T3 – Play Calling In Doubles

Play Calling In Doubles

By Kyle Mollison, USPTA

Doubles is a game built firmly on strategy. More often than not the team with the more fundamentally sound strategy comes out victorious. One of the easiest ways to build and execute a strategy is to call the play on the serve.


A Quick Definition

Play calling off the serve in its most basic form is knowing the target that the server is going to, and then having the server and volleyer move to designated spots on the court.

Common Play Calls

  • Go (Poach)
    • The net player will cross over the center line to attempt to take the volley and switch to the opposite side
    • This is a highly offensive play and is used to get a quick and easy point
  • Fake
    • The net player will make an exaggerated movement to appear as if they are going to Go or poach but will stay on the side that they started on
    • The fake is used to either draw an error from the returner or to entice them to hit the ball back down the line to the net player
  • Stay
    • The net player will stay on the side that they are starting on to cover the down the line return
    • The stay is a more defensive play and will be used to cover against a strong return down the line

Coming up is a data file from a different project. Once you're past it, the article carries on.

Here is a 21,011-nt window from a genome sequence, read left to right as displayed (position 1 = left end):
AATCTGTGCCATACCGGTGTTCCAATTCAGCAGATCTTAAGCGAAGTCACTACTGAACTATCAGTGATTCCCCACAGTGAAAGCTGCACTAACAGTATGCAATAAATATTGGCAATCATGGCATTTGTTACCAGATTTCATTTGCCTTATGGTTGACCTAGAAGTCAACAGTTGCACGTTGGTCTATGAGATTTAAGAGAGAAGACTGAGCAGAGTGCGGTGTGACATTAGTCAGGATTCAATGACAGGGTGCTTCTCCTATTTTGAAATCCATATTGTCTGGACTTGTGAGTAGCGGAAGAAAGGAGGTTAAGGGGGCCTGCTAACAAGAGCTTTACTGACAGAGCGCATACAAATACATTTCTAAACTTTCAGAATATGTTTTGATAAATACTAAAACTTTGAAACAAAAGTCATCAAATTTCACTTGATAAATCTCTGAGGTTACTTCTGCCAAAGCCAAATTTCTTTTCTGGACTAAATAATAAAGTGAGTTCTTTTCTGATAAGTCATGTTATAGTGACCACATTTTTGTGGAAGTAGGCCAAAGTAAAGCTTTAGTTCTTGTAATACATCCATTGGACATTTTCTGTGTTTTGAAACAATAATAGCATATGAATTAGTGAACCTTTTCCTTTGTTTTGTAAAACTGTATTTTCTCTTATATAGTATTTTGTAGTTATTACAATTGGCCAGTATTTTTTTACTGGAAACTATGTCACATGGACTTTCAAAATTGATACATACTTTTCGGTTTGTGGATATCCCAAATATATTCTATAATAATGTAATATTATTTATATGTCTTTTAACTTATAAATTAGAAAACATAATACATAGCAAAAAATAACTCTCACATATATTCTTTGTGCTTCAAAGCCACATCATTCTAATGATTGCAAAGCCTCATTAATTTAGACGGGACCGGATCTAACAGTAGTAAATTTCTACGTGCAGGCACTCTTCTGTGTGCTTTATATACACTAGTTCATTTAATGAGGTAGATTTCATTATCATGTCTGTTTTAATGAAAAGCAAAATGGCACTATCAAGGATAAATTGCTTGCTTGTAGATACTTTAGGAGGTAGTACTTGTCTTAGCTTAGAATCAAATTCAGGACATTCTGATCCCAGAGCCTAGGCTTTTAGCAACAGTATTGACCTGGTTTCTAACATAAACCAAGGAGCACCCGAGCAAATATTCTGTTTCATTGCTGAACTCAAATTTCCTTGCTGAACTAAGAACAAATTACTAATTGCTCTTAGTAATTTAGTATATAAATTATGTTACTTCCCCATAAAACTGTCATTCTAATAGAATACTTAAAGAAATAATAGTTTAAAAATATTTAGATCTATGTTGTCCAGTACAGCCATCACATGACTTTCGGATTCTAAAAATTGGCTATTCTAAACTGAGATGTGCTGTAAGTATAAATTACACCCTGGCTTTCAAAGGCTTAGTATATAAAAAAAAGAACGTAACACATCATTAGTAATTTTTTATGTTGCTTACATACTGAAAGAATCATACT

• Pinch
    • The net player will stay on the side that they are starting but will position themselves near the center line
    • The pinch is used to take up space through the middle and allows the net player to either take balls through the middle, or with good footwork cover the down the line

Hand Signals v. Verbal Signals

There are two large schools of thought when it comes to play calling. There is the school of thought that uses hand signals to call the play, and the second school that says players should get together before the point and talk the play through.

I am a proponent of using hand signals. Hand signals are signs and shapes made by the net player behind their back to signal the server to both where the serve goes and what they, the net player, is going to do. The biggest upside of this is that your opponents will have no idea where the serve or net player is going to go. The downside of this is that there can be misunderstandings between the net player and server which can create an exploitable mis-match on the court.

Other players prefer to talk about it before the point. While this nearly completely rules out the chances of a miscommunication, there is a drawback. Unless players are getting together between every single service point, your opponents will be looking for something to happen after players get together before a point.

Play calling can really set a doubles team up for success and make holding serve a breeze. While this is the case, it is important to note that these play calls will not work 100%, if they did we’d all be playing pro. But, the vast majority of the time a well called play can set the net player up to receive the return and hit a strong volley for a winner. 




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